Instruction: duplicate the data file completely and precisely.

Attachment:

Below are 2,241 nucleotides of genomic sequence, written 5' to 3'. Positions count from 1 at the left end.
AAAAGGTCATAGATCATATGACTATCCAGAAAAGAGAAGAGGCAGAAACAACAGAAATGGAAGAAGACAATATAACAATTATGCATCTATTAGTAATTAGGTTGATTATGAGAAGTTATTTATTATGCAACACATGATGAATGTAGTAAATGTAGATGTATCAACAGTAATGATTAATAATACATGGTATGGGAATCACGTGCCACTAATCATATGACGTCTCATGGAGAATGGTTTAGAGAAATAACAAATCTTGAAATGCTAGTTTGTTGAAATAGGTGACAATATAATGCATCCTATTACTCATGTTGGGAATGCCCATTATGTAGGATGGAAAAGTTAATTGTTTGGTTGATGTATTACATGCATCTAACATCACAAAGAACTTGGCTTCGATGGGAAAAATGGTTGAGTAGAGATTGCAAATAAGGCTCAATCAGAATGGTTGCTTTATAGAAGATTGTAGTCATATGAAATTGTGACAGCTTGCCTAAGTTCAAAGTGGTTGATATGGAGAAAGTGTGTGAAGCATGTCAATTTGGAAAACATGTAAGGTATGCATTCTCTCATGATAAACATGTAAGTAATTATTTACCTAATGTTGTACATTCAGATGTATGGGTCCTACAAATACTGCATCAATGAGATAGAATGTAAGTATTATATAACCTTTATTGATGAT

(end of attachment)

Below are 2,241 nucleotides of genomic sequence, written 5' to 3'. Positions count from 1 at the left end.
AAAAGGTCATAGATCATATGACTATCCAGAAAAGAGAAGAGGCAGAAACAACAGAAATGGAAGAAGACAATATAACAATTATGCATCTATTAGTAATTAGGTTGATTATGAGAAGTTATTTATTATGCAACACATGATGAATGTAGTAAATGTAGATGTATCAACAGTAATGATTAATAATACATGGTATGGGAATCACGTGCCACTAATCATATGACGTCTCATGGAGAATGGTTTAGAGAAATAACAAATCTTGAAATGCTAGTTTGTTGAAATAGGTGACAATATAATGCATCCTATTACTCATGTTGGGAATGCCCATTATGTAGGATGGAAAAGTTAATTGTTTGGTTGATGTATTACATGCATCTAACATCACAAAGAACTTGGCTTCGATGGGAAAAATGGTTGAGTAGAGATTGCAAATAAGGCTCAATCAGAATGGTTGCTTTATAGAAGATTGTAGTCATATGAAATTGTGACAGCTTGCCTAAGTTCAAAGTGGTTGATATGGAGAAAGTGTGTGAAGCATGTCAATTTGGAAAACATGTAAGGTATGCATTCTCTCATGATAAACATGTAAGTAATTATTTACCTAATGTTGTACATTCAGATGTATGGGTCCTACAAATACTGCATCAATGAGATAGAATGTAAGTATTATATAACCTTTATTGATGAT